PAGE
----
Quarrying and Protected Areas: the first meeting with Sibelco
Quarrying and Protected Areas: Towards a new partnership for Biodiversity
In todays’ society we are dependent on the extraction industries much more than we ever realise. By their very nature, quarrying, of all kinds, does have a negative impact on the landscape and on biodiversity. This is particularly relevant when the extraction happens within or nearby protected areas and Natura 2000 sites.
The Action plan for nature, people and the economy launched by the European Commission in 2017, requires a wider involvement from multiple industries, outside of the environmental and protected areas world, if we are to reach the aims of halting and reversing biodiversity loss and the improvement of climate resilience and mitigation (see Action 8.C). Further, the European Commission is now reviewing the guidelines for non-energy extracting activity in Natura 2000 to promote good practice and encourage the development of innovative partnership models.
Yet a growing number of companies are now ameliorating negative effects and reinstating or establishing new sites of value for biodiversity. Sibelco is one such company and has come to EUROPARC and our members, to share expertise and knowledge to help understand the challenges and opportunities and develop new partnerships, in a bid to benefit biodiversity.
EUROPARC has teamed up with Sibelco to look particularly at a closer cooperation with non-energy mineral extractive industry to promote best practice in land management and restoration within protected areas and Natura 2000 sites.
In order to understand the challenges and opportunities of mining in PAs and to develop new partnerships, Sibelco and EUROPARC have organised a joint workshop that took place on the 18th-19th of April, in Belgium. Two days of very productive learning exchange with the participation of representatives from Sibelco national units in charge of sustainability and protected areas managers responsible for extractive activities in their areas.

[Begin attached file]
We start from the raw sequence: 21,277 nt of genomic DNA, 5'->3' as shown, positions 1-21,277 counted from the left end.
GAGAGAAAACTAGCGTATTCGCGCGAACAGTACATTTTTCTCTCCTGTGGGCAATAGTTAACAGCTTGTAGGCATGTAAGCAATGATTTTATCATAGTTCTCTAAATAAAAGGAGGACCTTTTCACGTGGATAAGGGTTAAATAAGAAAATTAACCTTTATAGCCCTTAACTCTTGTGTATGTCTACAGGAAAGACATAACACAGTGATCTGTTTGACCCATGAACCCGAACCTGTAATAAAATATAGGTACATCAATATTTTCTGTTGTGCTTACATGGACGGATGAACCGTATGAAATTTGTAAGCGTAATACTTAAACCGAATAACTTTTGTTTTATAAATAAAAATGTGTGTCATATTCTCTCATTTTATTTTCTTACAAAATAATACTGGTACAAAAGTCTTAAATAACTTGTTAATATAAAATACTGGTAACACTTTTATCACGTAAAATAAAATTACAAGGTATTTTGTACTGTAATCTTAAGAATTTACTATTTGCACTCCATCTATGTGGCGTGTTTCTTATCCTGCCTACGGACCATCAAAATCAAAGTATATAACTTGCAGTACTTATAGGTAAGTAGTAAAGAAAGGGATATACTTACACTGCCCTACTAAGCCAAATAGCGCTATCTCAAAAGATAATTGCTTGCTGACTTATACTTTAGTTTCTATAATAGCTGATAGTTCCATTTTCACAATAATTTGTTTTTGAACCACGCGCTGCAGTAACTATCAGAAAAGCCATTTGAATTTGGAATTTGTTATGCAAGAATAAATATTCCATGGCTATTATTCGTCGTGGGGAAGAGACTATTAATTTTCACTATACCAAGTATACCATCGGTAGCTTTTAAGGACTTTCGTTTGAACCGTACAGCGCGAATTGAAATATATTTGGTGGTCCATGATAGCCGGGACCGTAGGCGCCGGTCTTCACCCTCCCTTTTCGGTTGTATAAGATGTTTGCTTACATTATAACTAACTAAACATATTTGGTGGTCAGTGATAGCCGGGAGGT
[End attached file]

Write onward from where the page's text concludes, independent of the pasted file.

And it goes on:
Case studies from the Peak District National Park (UK), the Grand Parc Miribel Jonage (FR), the Parc Natural Serra de Collserola (ES) were presented and issues concerning restoration, habitats modification, site management and dialogue with stakeholders widely discussed.
It was clear that this was a preliminary meeting and the following actions conclusions for future action were agreed:
– The need to identify a list of overlapping Sibelco mining sites and EUROPARC Protected Area members.
– From within the overlapping sites list, establish a working group that would bring together protected areas managers and quarrying managers. The objective of this group would be to identify key challenges and propose solutions mainly focusing on: tools to improve governance and partnerships between mining sector and PAs; sustainable management of mining activities in PAs and on restoration plans. The group would also be a platform for learning exchange and possibly develop guidelines for other sites across Europe.
– Still, to establish this group and to make it run, funds are necessary: need to identify possible resources, if from the private sector or applying for European funds with specific projects.
– Invitation to Sibelco to attend the EUROPARC Conference 2018: an opportunity to present Sibelco to EUROPARC network and directly share some information.
– Once we have a more clear plan of actions we can consider to come to a specific partnership agreement among our two organisations.
– Other aspects that were discussed and can be considered for further joint work: support for the management of Sibelco assets and learning exchange/trainings/ capacity building for Sibelco managers/staff.
If you have expertise and interest in this topic, contact us to f.minozzi @ europarc.org.